Valentine’s Day has come and gone and thankfully it has been a peaceful one – without any histrionics in the press and without upsetting any fundamentalists. While I myself am pretty indifferent to Valentine’s Day and acknowledge that everyone has a right to do what he wants, I sometimes feel that young people don’t take their parents’ feelings into consideration when they “fall in love” and often fall in love with someone totally unsuitable or unexpected.
While I am willing to believe that love is an inexplicable feeling that has physiological and hormonal stimuli and can’t, therefore, be helped, I also feel that there is something like the mind that can control our feelings.
Secret love is sweeter still
Many times when I am driving down Marine Drive – that iconic, breathtaking sea-hugging road of Mumbai, at almost at any time of day, almost always, whether it is hot, blazing sunshine, pouring buckets or even darkly silent in the night, I find at least one couple huddled on the parapet either camouflaged behind an umbrella or flagrantly expressing their love for one another, mindless to the world and what it thinks of them.
While I am not prudish, I often wonder if these children or people have told their parents about the new interest in their lives. How many of them have left home telling their parents that they have gone to college or to meet a friend only to spend hours by this or other lovers’ paradise that one can find in this city for a clandestine meeting? And would this meeting of hearts be as sweet if it wasn’t forbidden or secret?
Somehow, secrecy and mystery add to the romanticism of being in love. Love stories are all the more poignant when there are secret kisses or love notes exchanged stealthily with doomed love stories of star crossed lovers holding a special appeal for the young, wrought as they are in their angst of self discovery. Encouraged and cheered on by their peers into rebellion and self assertion, they often feel that they are entitled to fall in love and that the whole world is conspiring against them.
There will be many among you who will remember what it was like to sob while watching “Love Story,” the classic ‘70’s story that had all of us dying to condemn our parents with Oliver’s line to his repentant father “Love means never having to say you’re sorry.” How we all sobbed with Oliver when he had to bid farewell to the dying Jenny, the love of his life. How we hated his domineering, class conscious father and how we all secretly wished we could be Jenny, dying young and leaving a mourning lover pining for you the rest of his life.
The romance of being in love is often more overpowering than actually being in love and it is especially among the young and reckless that this feeling of overpowering passion (could it be lust?) is mistaken for true love. While our immature hearts bled for all star crossed lovers, we as 16 year olds sniggered when our English Professor, read out the dulcet words of Romeo and Juliet in her harsh and throaty voice that barely disguised her own disgust for the famous love story. What did this old spinster know of love we thought, as we commiserated with the teenaged lovers and pitied her for her old fashioned, judgmental ways.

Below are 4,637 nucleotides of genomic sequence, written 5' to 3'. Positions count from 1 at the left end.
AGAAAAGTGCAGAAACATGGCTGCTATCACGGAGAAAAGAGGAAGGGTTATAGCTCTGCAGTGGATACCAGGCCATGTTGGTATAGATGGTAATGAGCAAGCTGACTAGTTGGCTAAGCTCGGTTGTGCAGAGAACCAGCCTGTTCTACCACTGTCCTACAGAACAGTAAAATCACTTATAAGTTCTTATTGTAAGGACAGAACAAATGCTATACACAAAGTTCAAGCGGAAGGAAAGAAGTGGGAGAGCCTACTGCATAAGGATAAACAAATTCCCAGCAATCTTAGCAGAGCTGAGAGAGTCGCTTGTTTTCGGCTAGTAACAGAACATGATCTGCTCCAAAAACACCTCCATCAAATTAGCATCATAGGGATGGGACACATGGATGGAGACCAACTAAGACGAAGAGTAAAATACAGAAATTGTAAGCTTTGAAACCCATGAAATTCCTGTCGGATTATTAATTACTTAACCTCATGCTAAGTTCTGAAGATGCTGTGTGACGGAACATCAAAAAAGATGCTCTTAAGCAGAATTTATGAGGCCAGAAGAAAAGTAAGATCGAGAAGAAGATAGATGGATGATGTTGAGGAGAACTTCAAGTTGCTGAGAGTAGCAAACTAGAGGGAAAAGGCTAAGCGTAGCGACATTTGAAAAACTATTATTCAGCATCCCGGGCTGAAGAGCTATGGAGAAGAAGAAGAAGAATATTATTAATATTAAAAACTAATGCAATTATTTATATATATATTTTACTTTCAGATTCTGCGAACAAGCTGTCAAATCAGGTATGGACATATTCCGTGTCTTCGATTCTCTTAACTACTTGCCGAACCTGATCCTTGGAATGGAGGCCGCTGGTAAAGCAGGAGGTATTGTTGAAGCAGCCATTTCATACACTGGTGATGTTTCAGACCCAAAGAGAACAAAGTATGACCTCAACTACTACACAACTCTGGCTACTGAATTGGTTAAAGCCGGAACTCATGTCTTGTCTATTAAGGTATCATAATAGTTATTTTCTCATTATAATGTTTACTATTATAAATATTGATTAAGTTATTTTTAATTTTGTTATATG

Such is the power of love – an emotion that completely replaces sense with sensation that clouds your judgement and rationality.
Failing to recognize parental right to disappointment
Now older and much, much wiser, I realize how love does almost always mean having to say you’re sorry because very rarely does your idea of love or the person you are in love with correspond with that of your parents’ . People who’ve gone down that road will understand the anguish that love can bring to a family.
If the person you fall in love with is compatible with what your parents had bargained for you, that’s fine but if it means coming to terms with something they hadn’t bargained for , it does become a trying period, a time of great adjustment and sorrow to both the young and the old. And today with more and more children breaking free from the confines of their homes, going out into the world to study and seek their fortunes, chances are that they will choose their own life partners making ‘Love Marriage’ all the more the norm rather than the exception.
Sadly, children often fail to understand that disapproval of the choice of partner doesn’t often reflect the parents’ narrow-mindedness or regressiveness but merely reflects their disappointment that their child has failed to live up to their expectations. Sometimes the choice of partner comes under parental disapproval because of social inequities, class differences and even cultural or religious differences.
And if the children expect their parents to respect their choice of life partner, surely the parents have the right to feel disappointed, angry even, at this independent choice. So while I do not expect children to not fall in love, I would urge them to fall in love with the right person, a person who would be easily acceptable to the family for only then will love mean never having to say you’re sorry.
As a mother of two thirty-year old daughters and a grandmother of a nineteen week old grandson, Sunita Rajwade has been there and done that. A hands on mom, she has seen two girls grow successfully through babyhood, toddler hood, adolescence and adulthood; solving their maths problems and contributing to their angst of growing up with a mom “who doesn’t understand”. But now as a grandmother, she’s being appreciated for her “wisdom” and “understanding” and would like to share her experiences of this wonderful journey from motherhood to grand-motherhood.